2013 CF sensitivity table to the price of oil (Canadian Par)

At $75 Canadian Par, the payout ratio is still lower than many domestic dividend paying companies. The deficit can be easily absorbed if the company believes this is a short term bump in the price of oil. At $90 Canadian, the total payout ratio drops below 100% spinning off more than $7M in free cash flow.

All of these numbers were generated using my oil and gas analysis software which also allows me to compare PRY to its peers. Right now, Pinecrest has the highest netbacks per barrel among oil weighted dividend paying domestic peers. At $1.79, it’s currently trading around 4.5x CFPS multiple with THE lowest D/CF ratio among its peers.

I like the new company, the assets and the management team. I am thinking of replacing my Eagle Energy Trust with the new Pinecrest for income. The only advantage Eagle has is selling its Texas oil at a premium to WTI while Canadian oil sells at a discount to WTI every now then.  In the near term, Pinecrest needs to get its 5,000 bopd hedges in for 2013 at a decent price. For the rest, Pinecrest enjoys an enviable balance sheet and in my opinion should have no problem replicating the CPG model in the future.

What do you think of the new Pinecrest?

27 comments to Pinecrest Energy and Spartan Oil Form New Dividend E&P

  • john

    hey, mitch. what type of boe/d growth do you think we’re looking at beyond 2013 without acquisitions? and what type of growth do you think is reasonable with acquisitions and without blowing out entirely their credit facilities?

    this looks good to me too. i just bought rpl earlier this week though and I’m not sure I want to own both renegade and pinecrest. pinecrest looks much better to me.

    • Mich

      Hey John,

      They mentioned 3-5%, very low growth. At 5% it’s adding less than 500 boepd which requires a little bit over 16 million in capex. That’s right in line with the 2014 lower decline rate which frees 15 million in CF.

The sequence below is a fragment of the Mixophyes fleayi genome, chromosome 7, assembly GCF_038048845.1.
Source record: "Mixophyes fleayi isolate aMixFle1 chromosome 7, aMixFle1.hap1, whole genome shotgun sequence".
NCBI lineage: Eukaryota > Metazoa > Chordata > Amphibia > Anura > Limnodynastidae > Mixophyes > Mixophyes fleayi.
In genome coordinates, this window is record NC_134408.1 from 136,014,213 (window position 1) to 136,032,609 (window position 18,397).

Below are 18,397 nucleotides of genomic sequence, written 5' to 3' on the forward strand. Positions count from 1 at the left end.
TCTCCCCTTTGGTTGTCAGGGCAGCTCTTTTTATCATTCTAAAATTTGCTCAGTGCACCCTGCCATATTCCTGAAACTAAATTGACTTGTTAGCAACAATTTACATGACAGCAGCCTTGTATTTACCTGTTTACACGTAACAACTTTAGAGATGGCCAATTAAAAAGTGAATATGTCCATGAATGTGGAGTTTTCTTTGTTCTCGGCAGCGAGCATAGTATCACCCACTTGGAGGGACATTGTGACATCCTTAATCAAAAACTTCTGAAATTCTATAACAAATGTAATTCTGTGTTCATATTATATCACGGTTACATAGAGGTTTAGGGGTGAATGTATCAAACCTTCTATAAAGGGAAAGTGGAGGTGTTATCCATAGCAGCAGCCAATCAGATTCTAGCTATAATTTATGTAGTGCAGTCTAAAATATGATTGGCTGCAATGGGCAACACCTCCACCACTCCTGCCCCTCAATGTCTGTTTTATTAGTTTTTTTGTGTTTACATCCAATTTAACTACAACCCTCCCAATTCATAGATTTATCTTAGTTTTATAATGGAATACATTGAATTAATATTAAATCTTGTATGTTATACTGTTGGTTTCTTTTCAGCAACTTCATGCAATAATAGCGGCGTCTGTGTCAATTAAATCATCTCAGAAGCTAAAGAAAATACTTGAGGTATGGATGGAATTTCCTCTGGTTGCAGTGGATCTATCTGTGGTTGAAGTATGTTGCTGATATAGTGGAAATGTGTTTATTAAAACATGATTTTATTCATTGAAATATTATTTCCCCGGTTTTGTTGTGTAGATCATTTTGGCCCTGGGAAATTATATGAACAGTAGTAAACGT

As for acquisitions, it will all depend on the play and the number of barrels they’re acquiring. They have almost $200M of credit capacity, they can afford some decent assets.

      I prefer PRY to RPL as well…

  • Jacq

    Hi Mich – I’m shopping for a place to put some cash to work in the next couple of weeks. Thanks for the heads up on these guys. Question is – where to put the money and when?

    PS – I’ve been watching CPG for a very, very long time with never enough of a dip for me to put the toe in. :-(

    • Mich


      PRY is CPG at a grass-roots level in my opinion. I would not buy CPG either at this price.

      When it comes to timing the purchase, the right time is anybody’s guess. Remember the headwinds (fiscal cliff, Europe etc.)

      That is something you will have to decide upon depending on your risk tolerance, investment time frame, etc…

  • Great write-up Mich. Thanks.

    FYI, a Keith Schaeffer article made it to Zero Hedge.

    He talks about difficulties of junior oil companies changing the model to dividend-growth companies.

    • Mich

      Thanks PWD,

      I like the new yield model, juniors go up to a certain size and just maintain production spinning off a dividend. No more high growth for no recognition!

      Nice article from Keith, it’s a turning point al-right!


  • Jacq

    I agree on the timing being anybody’s guess. I dipped the toe in on 2600 shares at $1.79 of PRY yesterday from the takeover cash-out of C&C Energia that I had.